# Injectivity

## Table of Contents

## Introduction

If `F`

is injective and the type checker knows that `F i = F j`

it could conclude `i = j`

to solve further constraints.
For examples if `F`

is a name of an inductive family or a constructor, it is injective. If `F`

is defined then it is not injective in general, but in some important cases it is. For instance, define Vectors by recursion.

data Nat where zero : Nat suc : Nat -> Nat data Empty where data Prod (A B : Set) : Set where pair : A -> B -> Prod A B Vec : (A : Set) -> Nat -> Set Vec A zero = Empty Vec A (succ n) = Prod A (Vec A n)

`Vec`

is an injective function, which can be shown by induction on `Nat`

. I guess in this case injectivity could be statically checked. It would be nice to be able to specify that a function is injective (via a pragma), and this way get more support from the type checker.

## Potential problems

Consider the following set of equations:

Vec A ?0 = Vec A ?1 ?1 = succ zero

Given the injectivity trick, we could solve these equations by first instantiating `?0 := ?1`

and then `?1 := succ zero`

. Now, suppose we tried to solve the equations is the reverse order. We'd end up with the constraint `Vec A ?0 = Prod A Empty`

which we can't solve with just the injectivity trick. There are two options:

- Never solve the constraints. For instance, by requiring that one side is neutral when applying injectivity.
- Always solve the constraints. This would be a bit trickier. Faced with the constraint
`Vec A ?0 = Prod A Empty`

we would have to figure out that this could only happen in the`succ`

case and instantiate`?0 := succ ?2`

.

## Bigger Example

Here is a bigger example, comparing two implementations of a type, one by induction, one by recursion.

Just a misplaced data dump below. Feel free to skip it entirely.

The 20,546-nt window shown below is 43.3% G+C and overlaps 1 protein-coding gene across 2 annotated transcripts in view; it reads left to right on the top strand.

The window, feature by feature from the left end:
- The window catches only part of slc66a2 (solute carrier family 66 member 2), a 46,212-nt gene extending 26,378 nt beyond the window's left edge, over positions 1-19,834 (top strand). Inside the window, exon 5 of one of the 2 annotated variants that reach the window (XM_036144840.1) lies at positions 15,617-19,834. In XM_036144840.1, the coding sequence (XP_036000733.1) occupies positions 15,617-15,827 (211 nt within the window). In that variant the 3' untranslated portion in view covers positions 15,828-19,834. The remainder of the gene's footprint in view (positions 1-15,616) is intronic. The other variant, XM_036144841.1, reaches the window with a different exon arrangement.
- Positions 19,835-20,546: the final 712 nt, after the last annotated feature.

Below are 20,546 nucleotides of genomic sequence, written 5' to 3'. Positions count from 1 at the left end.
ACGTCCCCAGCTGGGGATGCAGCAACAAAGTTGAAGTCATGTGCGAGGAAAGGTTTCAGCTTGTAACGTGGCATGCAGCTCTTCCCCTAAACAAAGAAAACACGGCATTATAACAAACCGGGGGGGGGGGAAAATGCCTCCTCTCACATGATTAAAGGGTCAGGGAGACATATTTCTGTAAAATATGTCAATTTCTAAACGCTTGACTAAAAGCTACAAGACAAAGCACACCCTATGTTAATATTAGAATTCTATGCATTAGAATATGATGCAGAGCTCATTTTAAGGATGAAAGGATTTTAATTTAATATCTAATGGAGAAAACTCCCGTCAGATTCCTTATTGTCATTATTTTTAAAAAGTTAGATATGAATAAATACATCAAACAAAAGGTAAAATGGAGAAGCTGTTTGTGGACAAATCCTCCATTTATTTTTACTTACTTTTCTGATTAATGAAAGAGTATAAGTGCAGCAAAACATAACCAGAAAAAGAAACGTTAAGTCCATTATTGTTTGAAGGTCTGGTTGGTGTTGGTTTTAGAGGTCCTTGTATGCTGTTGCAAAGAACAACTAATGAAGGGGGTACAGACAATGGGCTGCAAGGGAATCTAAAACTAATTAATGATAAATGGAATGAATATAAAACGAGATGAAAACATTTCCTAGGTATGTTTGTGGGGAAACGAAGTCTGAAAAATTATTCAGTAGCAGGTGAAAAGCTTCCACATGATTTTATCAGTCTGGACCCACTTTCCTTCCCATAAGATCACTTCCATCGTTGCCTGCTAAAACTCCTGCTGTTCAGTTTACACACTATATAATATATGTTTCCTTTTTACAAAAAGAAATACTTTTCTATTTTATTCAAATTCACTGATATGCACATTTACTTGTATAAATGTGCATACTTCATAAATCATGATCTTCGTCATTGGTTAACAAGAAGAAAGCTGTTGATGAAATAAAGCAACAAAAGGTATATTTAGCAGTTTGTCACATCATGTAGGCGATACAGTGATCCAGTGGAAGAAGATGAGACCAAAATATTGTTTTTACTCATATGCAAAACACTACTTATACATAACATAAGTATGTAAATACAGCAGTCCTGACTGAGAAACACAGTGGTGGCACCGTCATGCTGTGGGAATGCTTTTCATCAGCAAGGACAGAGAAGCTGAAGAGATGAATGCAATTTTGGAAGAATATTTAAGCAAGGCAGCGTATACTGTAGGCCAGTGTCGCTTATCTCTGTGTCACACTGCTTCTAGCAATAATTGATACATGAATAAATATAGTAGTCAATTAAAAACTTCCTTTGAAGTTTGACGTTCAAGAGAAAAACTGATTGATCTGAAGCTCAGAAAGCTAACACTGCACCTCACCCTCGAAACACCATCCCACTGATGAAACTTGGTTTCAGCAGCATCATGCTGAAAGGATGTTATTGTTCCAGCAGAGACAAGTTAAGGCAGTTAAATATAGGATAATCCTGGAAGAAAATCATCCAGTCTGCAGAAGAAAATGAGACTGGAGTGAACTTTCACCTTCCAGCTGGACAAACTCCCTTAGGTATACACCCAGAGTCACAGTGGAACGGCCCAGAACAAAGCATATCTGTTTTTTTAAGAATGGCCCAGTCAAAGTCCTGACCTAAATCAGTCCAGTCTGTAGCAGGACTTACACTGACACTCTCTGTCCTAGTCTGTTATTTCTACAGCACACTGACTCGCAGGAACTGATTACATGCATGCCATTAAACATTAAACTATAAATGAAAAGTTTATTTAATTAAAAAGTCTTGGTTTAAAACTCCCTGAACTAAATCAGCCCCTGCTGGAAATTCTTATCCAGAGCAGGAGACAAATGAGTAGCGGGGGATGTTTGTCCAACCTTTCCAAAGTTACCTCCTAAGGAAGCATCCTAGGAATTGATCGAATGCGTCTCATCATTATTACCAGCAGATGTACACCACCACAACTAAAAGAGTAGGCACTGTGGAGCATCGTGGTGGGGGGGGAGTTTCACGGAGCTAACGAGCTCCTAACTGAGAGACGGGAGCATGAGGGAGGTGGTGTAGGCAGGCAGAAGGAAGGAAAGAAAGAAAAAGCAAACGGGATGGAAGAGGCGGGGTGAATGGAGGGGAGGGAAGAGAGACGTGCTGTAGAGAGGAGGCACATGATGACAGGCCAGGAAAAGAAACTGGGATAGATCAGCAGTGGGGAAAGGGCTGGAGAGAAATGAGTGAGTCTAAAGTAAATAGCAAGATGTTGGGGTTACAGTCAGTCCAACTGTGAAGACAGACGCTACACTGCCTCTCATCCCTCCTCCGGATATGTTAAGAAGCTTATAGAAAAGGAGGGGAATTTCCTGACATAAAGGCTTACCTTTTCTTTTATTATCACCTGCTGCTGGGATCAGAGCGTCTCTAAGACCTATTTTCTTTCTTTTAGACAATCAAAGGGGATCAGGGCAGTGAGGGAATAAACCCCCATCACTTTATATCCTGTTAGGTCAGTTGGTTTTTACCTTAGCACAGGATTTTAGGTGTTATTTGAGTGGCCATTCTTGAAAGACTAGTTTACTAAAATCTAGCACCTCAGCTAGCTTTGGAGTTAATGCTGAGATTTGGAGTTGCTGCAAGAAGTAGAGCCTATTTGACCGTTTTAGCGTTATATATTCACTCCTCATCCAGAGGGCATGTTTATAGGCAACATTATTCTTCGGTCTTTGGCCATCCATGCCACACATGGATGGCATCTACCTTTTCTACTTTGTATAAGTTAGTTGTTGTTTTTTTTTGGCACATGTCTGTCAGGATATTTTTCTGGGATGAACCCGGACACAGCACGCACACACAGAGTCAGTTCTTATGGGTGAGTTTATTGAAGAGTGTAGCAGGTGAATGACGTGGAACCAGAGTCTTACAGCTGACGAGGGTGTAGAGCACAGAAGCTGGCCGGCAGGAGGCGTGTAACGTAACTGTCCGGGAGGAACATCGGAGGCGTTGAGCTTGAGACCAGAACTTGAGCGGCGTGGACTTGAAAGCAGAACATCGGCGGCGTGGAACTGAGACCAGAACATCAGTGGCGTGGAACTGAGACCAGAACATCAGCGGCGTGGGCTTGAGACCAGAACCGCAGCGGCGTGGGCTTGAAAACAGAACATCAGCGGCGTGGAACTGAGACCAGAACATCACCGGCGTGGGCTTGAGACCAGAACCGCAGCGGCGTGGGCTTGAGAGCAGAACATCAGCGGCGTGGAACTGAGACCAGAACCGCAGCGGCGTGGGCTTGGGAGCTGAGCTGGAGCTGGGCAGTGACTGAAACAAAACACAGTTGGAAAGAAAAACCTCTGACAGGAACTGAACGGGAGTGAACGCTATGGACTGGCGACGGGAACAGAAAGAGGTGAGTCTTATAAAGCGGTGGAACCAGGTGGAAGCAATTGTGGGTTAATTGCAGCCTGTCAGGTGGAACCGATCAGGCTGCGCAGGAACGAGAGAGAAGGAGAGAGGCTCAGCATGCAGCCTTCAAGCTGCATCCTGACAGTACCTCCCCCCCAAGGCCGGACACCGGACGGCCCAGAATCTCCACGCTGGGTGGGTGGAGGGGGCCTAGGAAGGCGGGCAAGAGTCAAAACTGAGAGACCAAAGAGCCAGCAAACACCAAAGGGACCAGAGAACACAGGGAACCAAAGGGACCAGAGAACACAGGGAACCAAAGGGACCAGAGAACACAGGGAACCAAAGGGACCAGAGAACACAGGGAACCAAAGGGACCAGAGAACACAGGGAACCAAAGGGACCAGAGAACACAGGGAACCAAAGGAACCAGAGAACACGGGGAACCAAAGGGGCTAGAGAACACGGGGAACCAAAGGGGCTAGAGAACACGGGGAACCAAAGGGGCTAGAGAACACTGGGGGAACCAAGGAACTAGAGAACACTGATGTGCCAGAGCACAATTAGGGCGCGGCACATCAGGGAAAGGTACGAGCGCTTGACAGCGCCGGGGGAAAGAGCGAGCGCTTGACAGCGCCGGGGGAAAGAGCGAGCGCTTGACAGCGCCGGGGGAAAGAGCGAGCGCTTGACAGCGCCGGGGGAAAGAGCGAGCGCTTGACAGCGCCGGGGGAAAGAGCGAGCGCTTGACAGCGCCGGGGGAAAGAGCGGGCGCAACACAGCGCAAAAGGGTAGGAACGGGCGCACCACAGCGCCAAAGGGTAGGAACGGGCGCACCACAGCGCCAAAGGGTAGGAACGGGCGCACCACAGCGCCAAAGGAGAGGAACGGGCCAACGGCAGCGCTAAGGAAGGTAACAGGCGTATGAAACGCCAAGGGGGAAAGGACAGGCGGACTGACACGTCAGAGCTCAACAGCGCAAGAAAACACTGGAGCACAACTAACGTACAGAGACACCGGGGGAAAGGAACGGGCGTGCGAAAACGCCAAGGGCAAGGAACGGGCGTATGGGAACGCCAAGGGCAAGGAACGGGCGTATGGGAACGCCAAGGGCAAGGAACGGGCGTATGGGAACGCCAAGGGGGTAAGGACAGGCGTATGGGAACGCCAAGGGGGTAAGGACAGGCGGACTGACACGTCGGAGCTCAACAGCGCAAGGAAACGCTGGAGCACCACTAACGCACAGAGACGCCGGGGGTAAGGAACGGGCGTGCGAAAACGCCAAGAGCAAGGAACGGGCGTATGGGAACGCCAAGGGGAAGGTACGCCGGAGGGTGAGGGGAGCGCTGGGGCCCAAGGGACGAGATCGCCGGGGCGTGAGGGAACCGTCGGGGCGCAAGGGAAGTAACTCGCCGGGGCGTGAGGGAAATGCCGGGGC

module RecVsData where -- empty type data Empty : Set where -- natural numbers data Nat : Set where Zero : Nat Succ : Nat -> Nat -- vectors data Vec (A : Set) : Nat -> Set where [] : Vec A Zero _::_ : forall {n} -> A -> Vec A n -> Vec A (Succ n) infixr 20 _::_ map : {A B : Set} -> (A -> B) -> forall {n} -> Vec A n -> Vec B n map f [] = [] map f (x :: xs) = f x :: map f xs -- Sized types, variables: i Size = Nat -- First coding of kinds, via an inductive datatype module KindData where data Kind : {_ : Size} -> Set where mkKind : forall {i n} -> Vec (Kind {i}) n -> Kind {Succ i} wkKind : forall { i } -> Kind { i } -> Kind { Succ i } wkKind { Succ i } (mkKind ks) = mkKind (map wkKind ks) -- Second coding of kinda, via recursion module KindRec where data MkKind (K : Set) : Set where mkKind : forall { n } -> Vec K n -> MkKind K Kind : {_ : Size} -> Set Kind { Zero } = Empty Kind { Succ i } = MkKind (Kind {i}) wkKind : forall { i } -> Kind { i } -> Kind { Succ i } wkKind { Zero } () wkKind { Succ i } (mkKind ks) = mkKind (map wkKind ks) -- THREE UNSOLVED MVARS HERE -- RESOLVED IF INSTEAD: mkKind (map (wkKind { i }) ks) -- A RECORD INSTEAD Of MkKind DOES NOT SOLVE THE PROBLEM {- Manual type-checking LHS ks => Vec (Kind { i }) ?1 Check mkKind (map wkKind ks) <= Kind { Succ (Succ i) } = MkKind (Kind { Succ i }) Check map wkKind ks <= Vec (Kind { Succ i }) ?2 Infer map => forall {A B n} -> (A -> B) -> Vec A n -> Vec B n Check wkKind <= A -> B Infer wkKind ?3 => Kind { ?3 } -> Kind { Succ ?3 } Infer map wkKind => Vec (Kind { ?3 }) ?4 -> Vec (Kind { Succ ?3 }) ?4 Check ks <= Vec (Kind { ?3 }) ?4 Solve ?3 = i Probably this setting is not performed, since Kind def.by.rec. ?4 = ?1 Infer map wkKind ks => Vec (Kind { Succ ?3 }) ?1 Solve ?2 = ?1 If one would rely on the *injectivity* of Kind, then the setting ?3 = i could be made!! -}